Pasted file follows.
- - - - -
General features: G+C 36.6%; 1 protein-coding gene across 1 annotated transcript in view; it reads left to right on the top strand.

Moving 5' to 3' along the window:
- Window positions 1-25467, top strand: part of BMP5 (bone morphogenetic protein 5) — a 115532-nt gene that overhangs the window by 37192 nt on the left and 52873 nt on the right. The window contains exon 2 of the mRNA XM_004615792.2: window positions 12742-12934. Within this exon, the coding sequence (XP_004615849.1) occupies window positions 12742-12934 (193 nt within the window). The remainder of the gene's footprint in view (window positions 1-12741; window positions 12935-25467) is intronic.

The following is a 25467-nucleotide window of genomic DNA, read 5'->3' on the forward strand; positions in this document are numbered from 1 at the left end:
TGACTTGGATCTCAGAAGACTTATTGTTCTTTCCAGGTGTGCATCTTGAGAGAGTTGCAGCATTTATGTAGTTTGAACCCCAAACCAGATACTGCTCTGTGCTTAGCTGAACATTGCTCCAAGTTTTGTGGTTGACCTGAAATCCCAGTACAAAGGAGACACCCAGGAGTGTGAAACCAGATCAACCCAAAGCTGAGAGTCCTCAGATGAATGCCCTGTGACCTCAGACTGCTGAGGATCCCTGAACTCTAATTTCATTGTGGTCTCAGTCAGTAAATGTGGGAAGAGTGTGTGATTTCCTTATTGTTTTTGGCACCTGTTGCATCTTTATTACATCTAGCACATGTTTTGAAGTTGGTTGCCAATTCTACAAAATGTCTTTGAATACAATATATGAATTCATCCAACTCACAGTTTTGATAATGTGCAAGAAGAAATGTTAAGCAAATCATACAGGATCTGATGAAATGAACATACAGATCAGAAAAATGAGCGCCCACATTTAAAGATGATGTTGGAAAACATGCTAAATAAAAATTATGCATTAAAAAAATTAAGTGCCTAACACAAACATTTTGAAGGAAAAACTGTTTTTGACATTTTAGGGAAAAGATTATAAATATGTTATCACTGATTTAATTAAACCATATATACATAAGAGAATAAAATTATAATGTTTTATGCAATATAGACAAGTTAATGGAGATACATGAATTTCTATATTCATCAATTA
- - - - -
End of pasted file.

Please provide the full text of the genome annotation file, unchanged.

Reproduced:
General features: G+C 36.6%; 1 protein-coding gene across 1 annotated transcript in view; it reads left to right on the top strand.

Moving 5' to 3' along the window:
- Window positions 1-25467, top strand: part of BMP5 (bone morphogenetic protein 5) — a 115532-nt gene that overhangs the window by 37192 nt on the left and 52873 nt on the right. The window contains exon 2 of the mRNA XM_004615792.2: window positions 12742-12934. Within this exon, the coding sequence (XP_004615849.1) occupies window positions 12742-12934 (193 nt within the window). The remainder of the gene's footprint in view (window positions 1-12741; window positions 12935-25467) is intronic.

The following is a 25467-nucleotide window of genomic DNA, read 5'->3' on the forward strand; positions in this document are numbered from 1 at the left end:
TGACTTGGATCTCAGAAGACTTATTGTTCTTTCCAGGTGTGCATCTTGAGAGAGTTGCAGCATTTATGTAGTTTGAACCCCAAACCAGATACTGCTCTGTGCTTAGCTGAACATTGCTCCAAGTTTTGTGGTTGACCTGAAATCCCAGTACAAAGGAGACACCCAGGAGTGTGAAACCAGATCAACCCAAAGCTGAGAGTCCTCAGATGAATGCCCTGTGACCTCAGACTGCTGAGGATCCCTGAACTCTAATTTCATTGTGGTCTCAGTCAGTAAATGTGGGAAGAGTGTGTGATTTCCTTATTGTTTTTGGCACCTGTTGCATCTTTATTACATCTAGCACATGTTTTGAAGTTGGTTGCCAATTCTACAAAATGTCTTTGAATACAATATATGAATTCATCCAACTCACAGTTTTGATAATGTGCAAGAAGAAATGTTAAGCAAATCATACAGGATCTGATGAAATGAACATACAGATCAGAAAAATGAGCGCCCACATTTAAAGATGATGTTGGAAAACATGCTAAATAAAAATTATGCATTAAAAAAATTAAGTGCCTAACACAAACATTTTGAAGGAAAAACTGTTTTTGACATTTTAGGGAAAAGATTATAAATATGTTATCACTGATTTAATTAAACCATATATACATAAGAGAATAAAATTATAATGTTTTATGCAATATAGACAAGTTAATGGAGATACATGAATTTCTATATTCATCAATTA